My response to this: no shit, Sherlock. And yet when I was surfing around one of these social networking sites the other day, searching for some photographs that a relative had posted, curiosity got the better of me and I did a search for my school name. I didn't want to snoop on pupils: that would feel so wrong, even if they do expose their private lives to such a public forum. But I wanted to see if any other staff used the site. And I must admit, I was surprised by how much information some of our staff members put up for all to see online.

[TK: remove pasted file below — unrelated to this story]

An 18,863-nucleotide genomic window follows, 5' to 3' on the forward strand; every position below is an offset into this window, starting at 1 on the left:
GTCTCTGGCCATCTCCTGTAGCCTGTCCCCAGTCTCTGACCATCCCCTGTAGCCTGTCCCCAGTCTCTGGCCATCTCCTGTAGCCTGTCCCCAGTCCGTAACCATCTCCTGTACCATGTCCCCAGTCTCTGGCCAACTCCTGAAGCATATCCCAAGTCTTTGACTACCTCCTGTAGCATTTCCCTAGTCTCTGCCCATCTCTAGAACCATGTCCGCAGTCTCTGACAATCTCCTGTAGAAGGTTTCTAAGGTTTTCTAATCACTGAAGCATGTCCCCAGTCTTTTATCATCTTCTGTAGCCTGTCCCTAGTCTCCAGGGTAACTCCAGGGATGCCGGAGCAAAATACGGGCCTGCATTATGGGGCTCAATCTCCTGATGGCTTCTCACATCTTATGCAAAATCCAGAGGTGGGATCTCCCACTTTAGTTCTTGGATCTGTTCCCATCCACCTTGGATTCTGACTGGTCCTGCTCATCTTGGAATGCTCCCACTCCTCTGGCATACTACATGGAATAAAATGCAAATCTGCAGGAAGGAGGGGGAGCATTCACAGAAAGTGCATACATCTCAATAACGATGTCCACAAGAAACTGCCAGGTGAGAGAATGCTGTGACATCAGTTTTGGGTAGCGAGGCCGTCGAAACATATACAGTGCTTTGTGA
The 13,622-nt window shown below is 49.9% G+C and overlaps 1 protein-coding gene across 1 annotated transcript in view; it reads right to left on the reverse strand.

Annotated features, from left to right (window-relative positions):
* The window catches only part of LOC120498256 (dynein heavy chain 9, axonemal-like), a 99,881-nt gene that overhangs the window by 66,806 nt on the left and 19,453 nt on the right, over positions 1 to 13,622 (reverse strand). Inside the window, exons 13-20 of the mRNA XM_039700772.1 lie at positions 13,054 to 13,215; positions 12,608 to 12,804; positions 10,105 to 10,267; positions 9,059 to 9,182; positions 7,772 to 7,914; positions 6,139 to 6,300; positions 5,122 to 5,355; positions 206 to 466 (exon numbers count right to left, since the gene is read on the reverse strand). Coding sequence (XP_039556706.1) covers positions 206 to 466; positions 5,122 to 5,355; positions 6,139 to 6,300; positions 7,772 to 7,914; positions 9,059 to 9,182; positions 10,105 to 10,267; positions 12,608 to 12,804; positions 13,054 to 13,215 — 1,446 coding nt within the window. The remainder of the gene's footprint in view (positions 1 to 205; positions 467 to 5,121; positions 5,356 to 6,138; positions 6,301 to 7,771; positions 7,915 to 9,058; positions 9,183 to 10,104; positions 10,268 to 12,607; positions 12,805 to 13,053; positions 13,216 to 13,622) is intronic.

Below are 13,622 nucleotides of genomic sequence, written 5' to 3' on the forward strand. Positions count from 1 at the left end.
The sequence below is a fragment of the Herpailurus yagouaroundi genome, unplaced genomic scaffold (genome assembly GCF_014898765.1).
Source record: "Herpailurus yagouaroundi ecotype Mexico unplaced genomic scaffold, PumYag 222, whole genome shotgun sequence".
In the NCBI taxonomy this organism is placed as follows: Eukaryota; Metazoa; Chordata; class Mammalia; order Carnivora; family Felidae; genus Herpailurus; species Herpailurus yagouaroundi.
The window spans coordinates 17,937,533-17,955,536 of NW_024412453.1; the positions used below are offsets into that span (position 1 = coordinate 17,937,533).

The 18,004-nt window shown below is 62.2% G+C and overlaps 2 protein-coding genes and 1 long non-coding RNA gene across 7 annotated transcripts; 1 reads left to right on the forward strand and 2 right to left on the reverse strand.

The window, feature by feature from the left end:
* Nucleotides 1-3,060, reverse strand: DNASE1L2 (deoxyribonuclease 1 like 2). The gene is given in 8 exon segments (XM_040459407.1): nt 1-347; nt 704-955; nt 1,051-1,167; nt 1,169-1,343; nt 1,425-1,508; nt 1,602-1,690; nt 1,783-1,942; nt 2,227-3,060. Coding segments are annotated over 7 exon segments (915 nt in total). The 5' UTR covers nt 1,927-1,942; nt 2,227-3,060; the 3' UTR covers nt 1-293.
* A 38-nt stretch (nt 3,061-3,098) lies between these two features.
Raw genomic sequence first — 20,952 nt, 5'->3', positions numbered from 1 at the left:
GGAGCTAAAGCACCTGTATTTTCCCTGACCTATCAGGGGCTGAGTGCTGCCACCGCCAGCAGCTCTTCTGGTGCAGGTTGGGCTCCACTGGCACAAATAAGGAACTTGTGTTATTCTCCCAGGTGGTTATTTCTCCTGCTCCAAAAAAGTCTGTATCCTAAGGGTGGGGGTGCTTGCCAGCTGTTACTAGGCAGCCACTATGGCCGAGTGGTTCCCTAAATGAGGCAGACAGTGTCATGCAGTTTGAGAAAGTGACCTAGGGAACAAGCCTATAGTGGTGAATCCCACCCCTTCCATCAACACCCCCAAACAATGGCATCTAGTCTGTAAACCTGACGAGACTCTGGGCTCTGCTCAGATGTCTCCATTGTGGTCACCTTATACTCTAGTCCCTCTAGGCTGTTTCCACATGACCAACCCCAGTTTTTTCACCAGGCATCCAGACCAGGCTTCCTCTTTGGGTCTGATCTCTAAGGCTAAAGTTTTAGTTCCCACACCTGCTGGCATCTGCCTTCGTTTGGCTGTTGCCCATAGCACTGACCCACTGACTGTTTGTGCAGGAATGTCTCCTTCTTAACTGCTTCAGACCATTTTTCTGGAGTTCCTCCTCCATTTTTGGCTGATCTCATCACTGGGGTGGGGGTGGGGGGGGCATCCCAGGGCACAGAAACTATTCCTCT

But what was more surprising were the "friends" that these staff members linked to. At least half of them appeared to be present and past pupils of our school. I can understand that if you teach somebody for up to 7 years and they then go off to university and beyond, then you are curious about their future and how they get on with their adult lives. But where do you draw the line?
The General Teaching Council of Scotland is asking teachers to adhere to an agreement about using social networking sites. Usually I rankle at any intrusion the GTCs want to impose on us teachers, but I think they are right in this case. Here's what one of the teachers says at the BBC news article:
"There are some new technology issues that do come up. A friend of mine had a social networking page and was recently approached by a pupil to become their friend, to which they rapidly replied: 'no thanks'.